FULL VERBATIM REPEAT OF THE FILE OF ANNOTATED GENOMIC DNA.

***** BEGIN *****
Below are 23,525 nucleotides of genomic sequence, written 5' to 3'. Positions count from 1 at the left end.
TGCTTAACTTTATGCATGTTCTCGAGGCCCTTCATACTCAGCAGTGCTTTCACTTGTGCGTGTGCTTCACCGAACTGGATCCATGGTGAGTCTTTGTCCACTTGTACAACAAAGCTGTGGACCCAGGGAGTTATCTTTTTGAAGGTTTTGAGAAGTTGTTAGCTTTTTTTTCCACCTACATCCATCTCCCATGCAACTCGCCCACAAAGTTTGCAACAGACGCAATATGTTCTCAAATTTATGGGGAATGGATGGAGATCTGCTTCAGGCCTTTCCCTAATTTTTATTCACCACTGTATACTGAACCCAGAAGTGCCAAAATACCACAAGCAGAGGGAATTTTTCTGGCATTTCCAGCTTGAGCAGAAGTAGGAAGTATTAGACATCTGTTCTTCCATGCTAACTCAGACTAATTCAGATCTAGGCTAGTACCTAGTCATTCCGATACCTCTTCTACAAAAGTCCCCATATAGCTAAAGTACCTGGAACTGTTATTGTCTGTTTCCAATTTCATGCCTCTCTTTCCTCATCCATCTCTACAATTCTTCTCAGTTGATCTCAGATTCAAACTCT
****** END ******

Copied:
Below are 23,525 nucleotides of genomic sequence, written 5' to 3'. Positions count from 1 at the left end.
TGCTTAACTTTATGCATGTTCTCGAGGCCCTTCATACTCAGCAGTGCTTTCACTTGTGCGTGTGCTTCACCGAACTGGATCCATGGTGAGTCTTTGTCCACTTGTACAACAAAGCTGTGGACCCAGGGAGTTATCTTTTTGAAGGTTTTGAGAAGTTGTTAGCTTTTTTTTCCACCTACATCCATCTCCCATGCAACTCGCCCACAAAGTTTGCAACAGACGCAATATGTTCTCAAATTTATGGGGAATGGATGGAGATCTGCTTCAGGCCTTTCCCTAATTTTTATTCACCACTGTATACTGAACCCAGAAGTGCCAAAATACCACAAGCAGAGGGAATTTTTCTGGCATTTCCAGCTTGAGCAGAAGTAGGAAGTATTAGACATCTGTTCTTCCATGCTAACTCAGACTAATTCAGATCTAGGCTAGTACCTAGTCATTCCGATACCTCTTCTACAAAAGTCCCCATATAGCTAAAGTACCTGGAACTGTTATTGTCTGTTTCCAATTTCATGCCTCTCTTTCCTCATCCATCTCTACAATTCTTCTCAGTTGATCTCAGATTCAAACTCT